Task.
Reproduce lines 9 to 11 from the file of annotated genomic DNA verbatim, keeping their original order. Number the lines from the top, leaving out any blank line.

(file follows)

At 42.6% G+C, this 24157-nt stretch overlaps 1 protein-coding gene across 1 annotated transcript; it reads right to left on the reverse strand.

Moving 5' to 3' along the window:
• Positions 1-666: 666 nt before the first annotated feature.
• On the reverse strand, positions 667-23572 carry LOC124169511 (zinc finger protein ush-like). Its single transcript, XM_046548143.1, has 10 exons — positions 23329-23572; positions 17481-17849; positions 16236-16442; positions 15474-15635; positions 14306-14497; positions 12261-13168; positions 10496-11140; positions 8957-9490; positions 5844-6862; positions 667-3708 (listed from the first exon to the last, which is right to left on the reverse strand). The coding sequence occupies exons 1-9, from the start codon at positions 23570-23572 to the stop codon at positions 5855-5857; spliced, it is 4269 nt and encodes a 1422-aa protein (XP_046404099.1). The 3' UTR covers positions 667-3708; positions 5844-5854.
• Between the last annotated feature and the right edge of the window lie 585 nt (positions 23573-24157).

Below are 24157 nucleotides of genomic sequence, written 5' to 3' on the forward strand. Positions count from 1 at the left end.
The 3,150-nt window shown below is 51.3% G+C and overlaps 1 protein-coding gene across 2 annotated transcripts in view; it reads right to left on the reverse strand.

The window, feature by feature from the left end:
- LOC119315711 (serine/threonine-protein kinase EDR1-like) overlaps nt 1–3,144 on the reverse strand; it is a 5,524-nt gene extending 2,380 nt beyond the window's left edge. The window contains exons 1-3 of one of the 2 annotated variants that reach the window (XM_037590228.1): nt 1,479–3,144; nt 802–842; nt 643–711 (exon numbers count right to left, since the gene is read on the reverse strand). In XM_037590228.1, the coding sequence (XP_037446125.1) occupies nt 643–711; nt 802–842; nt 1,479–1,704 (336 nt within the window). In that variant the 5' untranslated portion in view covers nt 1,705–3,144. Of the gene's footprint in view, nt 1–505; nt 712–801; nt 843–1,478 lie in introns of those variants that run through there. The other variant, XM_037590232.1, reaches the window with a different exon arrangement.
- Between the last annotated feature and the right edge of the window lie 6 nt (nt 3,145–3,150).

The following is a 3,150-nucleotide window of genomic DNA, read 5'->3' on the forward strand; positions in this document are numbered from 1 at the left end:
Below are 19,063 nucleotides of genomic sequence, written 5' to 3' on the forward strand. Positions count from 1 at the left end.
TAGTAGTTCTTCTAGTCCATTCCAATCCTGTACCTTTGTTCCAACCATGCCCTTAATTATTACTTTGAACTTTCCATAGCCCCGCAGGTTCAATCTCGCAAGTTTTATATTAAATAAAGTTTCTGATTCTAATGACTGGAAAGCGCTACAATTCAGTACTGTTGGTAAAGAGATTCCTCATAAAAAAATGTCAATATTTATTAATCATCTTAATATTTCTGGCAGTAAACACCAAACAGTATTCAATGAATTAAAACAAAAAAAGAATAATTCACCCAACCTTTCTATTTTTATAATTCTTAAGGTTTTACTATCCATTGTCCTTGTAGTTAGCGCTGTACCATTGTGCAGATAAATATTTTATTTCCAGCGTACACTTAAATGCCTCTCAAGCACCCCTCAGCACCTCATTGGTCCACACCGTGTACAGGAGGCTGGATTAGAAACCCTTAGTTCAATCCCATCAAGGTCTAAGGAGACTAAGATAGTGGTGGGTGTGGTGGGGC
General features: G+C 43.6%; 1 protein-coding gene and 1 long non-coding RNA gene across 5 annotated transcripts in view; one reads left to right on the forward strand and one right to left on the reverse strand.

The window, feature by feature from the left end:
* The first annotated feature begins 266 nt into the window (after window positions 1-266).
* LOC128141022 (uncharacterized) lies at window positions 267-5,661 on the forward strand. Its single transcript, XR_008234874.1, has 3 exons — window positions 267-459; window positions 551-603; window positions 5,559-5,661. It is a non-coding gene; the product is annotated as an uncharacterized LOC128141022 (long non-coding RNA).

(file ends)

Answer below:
- LOC119315711 (serine/threonine-protein kinase EDR1-like) overlaps nt 1–3,144 on the reverse strand; it is a 5,524-nt gene extending 2,380 nt beyond the window's left edge. The window contains exons 1-3 of one of the 2 annotated variants that reach the window (XM_037590228.1): nt 1,479–3,144; nt 802–842; nt 643–711 (exon numbers count right to left, since the gene is read on the reverse strand). In XM_037590228.1, the coding sequence (XP_037446125.1) occupies nt 643–711; nt 802–842; nt 1,479–1,704 (336 nt within the window). In that variant the 5' untranslated portion in view covers nt 1,705–3,144. Of the gene's footprint in view, nt 1–505; nt 712–801; nt 843–1,478 lie in introns of those variants that run through there. The other variant, XM_037590232.1, reaches the window with a different exon arrangement.
- Between the last annotated feature and the right edge of the window lie 6 nt (nt 3,145–3,150).

The following is a 3,150-nucleotide window of genomic DNA, read 5'->3' on the forward strand; positions in this document are numbered from 1 at the left end: